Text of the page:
Leaf respiration measurements were available on our study plots from two studies (Stahl et al., 2013; Zaragoza-Castells et al., unpublished results). The data included the average and SD of leaf respiration in dark conditions from fully sunlit leaves for 52–70 leaves measured in November 2007, July 2008 and November 2008 (Stahl et al., 2013) and from 70 leaves for the dry season of 2010 (Joana Zaragoza-Castells, unpublished data). Leaf respiration data were adjusted to the mean daily temperature over our study period (25.6 °C). These data points were adjusted to a canopy average value by scaling respiration values according to changes leaf respiration between sunlit and shaded leaves (see Supporting Information).

Mean LAI and SD were estimated from measurements made with the Li-2000 (Licor, Lincoln, NE, USA) at between 37 and 49 randomly selected locations per plot in March 2005, November 2005, November 2008, September 2010, March 2011 and September 2011. LAI was compared to model output using an estimate of leaf mass per area (LMA) of 122.07 ± 2.23 g C m−2 (where ± indicates SE), measured at the site on 70 leaves (Zaragoza-Castells et al., unpublished results); we assumed half of this mass was carbon.

On our study sites litterfall was measured monthly from January 2004 to December 2011 using four 1 m2 litter traps on each plot. Material was collected, dried to a constant mass and then weighed.

Woody stem data

Respiration from stems was measured on our study plots (Stahl et al., 2011); stem respiration measurements were made over 11 periods, during both wet and dry season, between September 2007 and February 2009. The mean and SE of these measurements were scaled to plot level using surface area of the stems and large branches per unit of ground area (stem area index, SAI; Chambers et al., 2004; Robertson et al., 2010). The error on stem respiration was derived from the measurement error, following scaling and therefore we assume that the scaling error was captured by the measurement error.

A census of the diameters of all trees ≥10 cm diameter at breast height (DBH, 1.3 m) was conducted in 2004, 2006, 2008 and 2010. These measurements were used to estimate the total aboveground biomass of the plots using a biomass equation for tropical moist forests (Chave et al., 2005), which included tree height; tree height was calculated from diameter using a country specific equation (Feldpausch et al., 2011). As no error estimation existed for biomass, a SE of 10% of the biomass value was passed into the DA.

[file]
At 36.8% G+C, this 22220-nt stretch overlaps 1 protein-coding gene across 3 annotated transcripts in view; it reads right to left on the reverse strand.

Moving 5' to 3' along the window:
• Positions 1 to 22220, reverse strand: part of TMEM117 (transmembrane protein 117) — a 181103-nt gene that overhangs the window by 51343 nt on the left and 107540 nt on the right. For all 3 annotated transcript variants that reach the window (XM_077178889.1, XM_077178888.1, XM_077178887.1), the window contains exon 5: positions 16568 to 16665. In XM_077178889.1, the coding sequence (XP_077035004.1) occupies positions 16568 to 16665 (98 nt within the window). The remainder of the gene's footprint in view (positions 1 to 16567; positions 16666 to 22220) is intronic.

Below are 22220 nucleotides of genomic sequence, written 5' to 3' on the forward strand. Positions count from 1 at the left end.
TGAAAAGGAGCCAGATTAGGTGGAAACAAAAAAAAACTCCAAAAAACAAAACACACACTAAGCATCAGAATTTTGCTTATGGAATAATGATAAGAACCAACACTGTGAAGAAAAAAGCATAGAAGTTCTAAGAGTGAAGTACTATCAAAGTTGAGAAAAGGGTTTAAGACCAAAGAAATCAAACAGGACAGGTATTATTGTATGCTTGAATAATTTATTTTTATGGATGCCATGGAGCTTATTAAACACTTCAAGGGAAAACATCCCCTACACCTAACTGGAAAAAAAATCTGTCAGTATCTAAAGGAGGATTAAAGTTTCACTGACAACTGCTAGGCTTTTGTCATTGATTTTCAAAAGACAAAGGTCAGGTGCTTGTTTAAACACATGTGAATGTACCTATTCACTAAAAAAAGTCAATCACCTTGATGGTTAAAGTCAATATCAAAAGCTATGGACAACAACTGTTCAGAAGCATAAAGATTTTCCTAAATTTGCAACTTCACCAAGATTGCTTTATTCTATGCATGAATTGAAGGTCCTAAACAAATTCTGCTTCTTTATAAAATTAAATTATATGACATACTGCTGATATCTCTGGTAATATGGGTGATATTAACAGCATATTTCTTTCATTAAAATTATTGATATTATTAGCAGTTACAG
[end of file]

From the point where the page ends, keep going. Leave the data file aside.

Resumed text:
Tree diameter growth data were measured 32 times for 114 trees on a monthly to bimonthly basis from 2007 to 2010 on our study plots (Wagner et al., 2012). Growth data were not scaled to plot level by Wagner et al. (2012) who stated that the trees they measured were not representative of the size structure of the forest. The 11 dry season and 21 wet season growth data measurements from 114 trees from Wagner et al. (2012) were used to calculate the ratio of dry to wet season biomass accumulation, which was 0.40 ± 0.09 (where ± indicates SE). These data were assimilated annually to provide the model with information of the approximate magnitude and direction of the seasonal change in woody biomass allocation.

Heterotrophic respiration data

Respiration from coarse woody debris (Rcwd) was estimated from 429 measurements made on 33 samples during 13 periods from July 2011 to November 2011(Rowland et al., 2013). Full details of measurements and method used to scale the Rcwd measurements to a plot level are available in Rowland et al.(2013).

Automatic soil respiration (Rs) data at the study site were measured from April 2005 to December 2006 (Bonal et al., 2008 and Ponton & Bonal, unpublished data). Rs was measured every half hour on the study site using four automated chambers (Bonal et al., 2008). The chambers were placed on top of the surface litter and respiration measurements therefore represent the combined respiration from surface litter, root litter and root and soil. Half hourly values were then averaged into daily values. Error was derived from the SE on the four-chamber measurements. Data were only used when three or more of the soil chambers recorded measurements (577 days). There was significant autocorrelation in the Rs data, this was removed by filtering the data to every 30 days (Gomez Dans, 2004) (n = 19). To maintain consistency with the assumptions made in the modelled soil moisture response, we assimilate Rs data which has been separated into autotrophic and heterotrophic components, described earlier in the methods.

Soil water content data

Soil water content data were taken every 30 min from two probes at the study sites. For 2004–2008, data were available from a frequency domain sensor (CS615; Campbell Scientific Inc., North Logan, UT, USA) at 0.05 m depth 15 m from the flux tower. Data were available from a second frequency domain sensor (CS616; Campbell Scientific Inc.) inserted at 0.10 m depth, 10 m from the flux tower for 2007–2011. These data sets were averaged into daily values and corrected for the effects of different probe depth (see Supporting Information).

Steady-state observations, error estimation and model output

The model in its standard form makes no assumption of steady state. These primary forests are likely to be relatively close to steady state over decadal timescales. Therefore, to ensure that the modelled carbon pools were close to steady state, we assimilated seven additional pseudo-observations which were the change in size of each of the seven carbon pools in the DALEC-FG model. These observations had a value of 0 and a SD of 2% of the size of the pool. This solution was necessary because computational limits prevented running the model until it was in steady state, as part of the assimilation process.